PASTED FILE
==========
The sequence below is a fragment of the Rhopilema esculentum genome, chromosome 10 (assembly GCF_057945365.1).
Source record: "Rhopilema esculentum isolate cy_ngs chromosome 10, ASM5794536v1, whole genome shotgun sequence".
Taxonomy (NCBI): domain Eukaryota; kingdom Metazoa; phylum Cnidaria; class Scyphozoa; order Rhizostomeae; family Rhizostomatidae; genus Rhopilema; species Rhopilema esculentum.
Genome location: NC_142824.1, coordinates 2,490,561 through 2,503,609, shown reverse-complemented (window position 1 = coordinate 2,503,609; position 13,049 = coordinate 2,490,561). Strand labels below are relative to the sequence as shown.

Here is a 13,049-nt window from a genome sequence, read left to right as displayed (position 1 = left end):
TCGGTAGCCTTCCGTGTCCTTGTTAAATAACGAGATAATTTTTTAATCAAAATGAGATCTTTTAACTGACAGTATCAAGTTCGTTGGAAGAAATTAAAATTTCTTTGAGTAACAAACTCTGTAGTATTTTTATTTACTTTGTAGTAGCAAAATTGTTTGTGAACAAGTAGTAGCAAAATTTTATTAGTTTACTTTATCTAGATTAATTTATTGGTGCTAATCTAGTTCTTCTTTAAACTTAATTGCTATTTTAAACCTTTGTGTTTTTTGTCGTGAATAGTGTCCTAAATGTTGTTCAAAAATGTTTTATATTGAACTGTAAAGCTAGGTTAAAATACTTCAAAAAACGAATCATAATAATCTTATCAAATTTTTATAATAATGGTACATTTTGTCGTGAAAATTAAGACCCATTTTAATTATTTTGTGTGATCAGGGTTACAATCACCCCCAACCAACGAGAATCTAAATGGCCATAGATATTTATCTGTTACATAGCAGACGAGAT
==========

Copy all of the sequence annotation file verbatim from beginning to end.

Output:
The sequence below is a fragment of the Rhopilema esculentum genome, chromosome 10 (assembly GCF_057945365.1).
Source record: "Rhopilema esculentum isolate cy_ngs chromosome 10, ASM5794536v1, whole genome shotgun sequence".
Taxonomy (NCBI): domain Eukaryota; kingdom Metazoa; phylum Cnidaria; class Scyphozoa; order Rhizostomeae; family Rhizostomatidae; genus Rhopilema; species Rhopilema esculentum.
Genome location: NC_142824.1, coordinates 2,490,561 through 2,503,609, shown reverse-complemented (window position 1 = coordinate 2,503,609; position 13,049 = coordinate 2,490,561). Strand labels below are relative to the sequence as shown.

Here is a 13,049-nt window from a genome sequence, read left to right as displayed (position 1 = left end):
TCGGTAGCCTTCCGTGTCCTTGTTAAATAACGAGATAATTTTTTAATCAAAATGAGATCTTTTAACTGACAGTATCAAGTTCGTTGGAAGAAATTAAAATTTCTTTGAGTAACAAACTCTGTAGTATTTTTATTTACTTTGTAGTAGCAAAATTGTTTGTGAACAAGTAGTAGCAAAATTTTATTAGTTTACTTTATCTAGATTAATTTATTGGTGCTAATCTAGTTCTTCTTTAAACTTAATTGCTATTTTAAACCTTTGTGTTTTTTGTCGTGAATAGTGTCCTAAATGTTGTTCAAAAATGTTTTATATTGAACTGTAAAGCTAGGTTAAAATACTTCAAAAAACGAATCATAATAATCTTATCAAATTTTTATAATAATGGTACATTTTGTCGTGAAAATTAAGACCCATTTTAATTATTTTGTGTGATCAGGGTTACAATCACCCCCAACCAACGAGAATCTAAATGGCCATAGATATTTATCTGTTACATAGCAGACGAGAT